SEVENTY-NINE families from across Northern Ireland descended on Portrush’s Best Western Magherabuoy House Hotel on Saturday for the seventh annual ‘Nativeland Visit’ by senior officials of the Thai Adoption Service.
Hosted by Armagh woman, Vivienne Scott, of the Thai Adoption Support Network NI, the event was part fun day and part promotion for “inter-country adoption”.
But for Coleraine couple, Sina and Susanne Rezvani, is was nothing more than a day of celebration as they proudly showed off the latest addition to their family - beautiful three-year-old Jasmine.
The bright youngster, who speaks fluent Thai, arrived at her new home in Coleraine just three weeks ago having lived at a Thai orphanage since birth. Her arrival marks the end of a long six-year wait for her parents to give their first adopted child, Ramon (8), a much longed-for little sister.
Keen to highlight the joys and the benefits of adopting a child from Thailand, the couple agreed to a request from Vivienne to speak to The Times about their experiences of adoption.
Susanne (46), a locum GP in Coleraine, and Sina (49), a lecturer and research fellow for the University of Ulster, first came to Coleraine 14 years ago after meeting at university in their native Germany.
From the beginning, they wanted one boy and one girl “to make our family complete.” However, for them natural childbirth was just not meant to be and after two years of fertility treatment the couple decided to adopt.
Initially wanting to give a home to a Northern Irish child, the professional twosome soon discovered they were up against a brick wall as their Baha’i religion was at odds with the birth mother’s wishes and the government’s desire to only place children within their own cultural and religious community.
They protested that Northern Ireland’s narrow view on religion was depriving a child of two loving parents and even had their plight highlighted in a Channel 4 documentary called “Journeys” but to no avail.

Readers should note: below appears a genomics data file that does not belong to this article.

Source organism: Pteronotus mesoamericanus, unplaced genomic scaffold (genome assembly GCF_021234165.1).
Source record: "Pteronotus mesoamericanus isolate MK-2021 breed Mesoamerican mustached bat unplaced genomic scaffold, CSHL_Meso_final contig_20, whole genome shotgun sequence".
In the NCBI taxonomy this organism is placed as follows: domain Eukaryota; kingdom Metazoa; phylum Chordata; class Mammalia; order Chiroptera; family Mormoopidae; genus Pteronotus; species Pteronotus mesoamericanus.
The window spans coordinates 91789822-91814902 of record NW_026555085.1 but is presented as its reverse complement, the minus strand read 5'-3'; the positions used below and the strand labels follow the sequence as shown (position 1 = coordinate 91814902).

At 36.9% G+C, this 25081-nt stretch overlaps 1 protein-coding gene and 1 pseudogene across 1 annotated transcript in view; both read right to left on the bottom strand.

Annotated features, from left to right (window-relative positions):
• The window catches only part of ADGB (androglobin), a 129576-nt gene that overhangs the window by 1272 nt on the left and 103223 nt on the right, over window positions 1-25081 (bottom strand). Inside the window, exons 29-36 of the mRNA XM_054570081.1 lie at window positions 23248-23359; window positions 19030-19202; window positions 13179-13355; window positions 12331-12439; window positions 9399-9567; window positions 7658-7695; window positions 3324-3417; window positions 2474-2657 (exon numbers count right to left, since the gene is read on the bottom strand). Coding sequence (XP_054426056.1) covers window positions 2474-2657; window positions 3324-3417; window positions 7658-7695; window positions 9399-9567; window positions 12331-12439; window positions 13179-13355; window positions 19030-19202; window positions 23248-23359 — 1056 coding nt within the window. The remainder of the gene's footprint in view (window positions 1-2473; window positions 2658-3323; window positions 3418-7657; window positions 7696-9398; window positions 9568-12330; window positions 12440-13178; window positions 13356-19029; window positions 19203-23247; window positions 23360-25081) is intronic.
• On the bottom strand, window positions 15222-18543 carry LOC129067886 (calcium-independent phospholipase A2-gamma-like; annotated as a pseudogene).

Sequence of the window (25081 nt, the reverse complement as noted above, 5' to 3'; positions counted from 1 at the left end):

Then, after a chance meeting with a member of a newly formed support group for parents of adopted Thai children, the couple turned their back on Ulster and looked overseas to “the land of smiles” where, in 2005, they adopted a sturdy two-year-old boy, they named Ramon.
Knowing the emotional highs and lows of waiting six years to be matched with a child, Sina and Susanne immediately applied to be matched with a little girl and had their names added straight away to the UK waiting list.
In March this year, after sitting at the top of the list for years, they were informed via telephone that they had been matched with “a pretty, girlie girl” as Susanne describes her.
They had another short wait - until June when 8-year-old Ramon finished for the summer at Coleraine’s Irish Society school - and the family of three flew to Thailand for a three week visit to spend time with the little girl that would eventually come home as Sina and Susanne’s long awaited daughter and Ramon’s baby sister.
“It has made our family complete,” said Susanne. “She is absolutey perfect...yes, we are a very happy family.”
Thinking back to the long struggle to get to where they are today, it is obvious that Susanne and Sina’s faith has been a source of strength to them both.
“Despite the wait and the other problems, if something is meant to be then all the hurdles will go away,” she said.
Speaking at the happy 150 person get-together on Saturday, the volunteer group’s chairwoman, Vivienne, added her congratulations and said everyone in the organisation shared in Sina and Susanne’s happiness.
“We have all been where they are,” she smiled. “It’s a great help to know that others have been through the same process and have experienced the same frustrations and the same joy at the end of it.”
Vivienne’s husband, Colin, agreed: “That’s why we are so keen to promote inter-country adoption and to let other would-be parents know what a beautiful, safe and caring country Thailand is to adopt from.”
Revealing that one of three Thai dignitaries visiting that day was from the Thai Home Department for the Prevention of Trafficking, Colin stressed that as well as working to promote Thai culture and friendship among members, the charity was also there to raise awareness of the misery caused by human trafficking and to let people know that Thailand and Stormont work together “to combat trafficking and make inter-country adoption as safe and as positive an experience for everyone involved.
“That’s why they are here today,” he said. “When you mention adopting from another country, most people think of the rich and famous - Madonna, Brad and Angelina - but this is a government approved service with no profit in it for any agency or third party. We just want to promote inter-country adoption from Thailand because we know it is ethical and approved.
He added: “People will exploit the desperation of childlessness given half a chance and if there’s an open and ethical system there with the approval and support of both governments, then it is our duty to shout it from the rooftops.”
REPORT: JEFF WHYTE.
PICTURES: MARK JAMIESON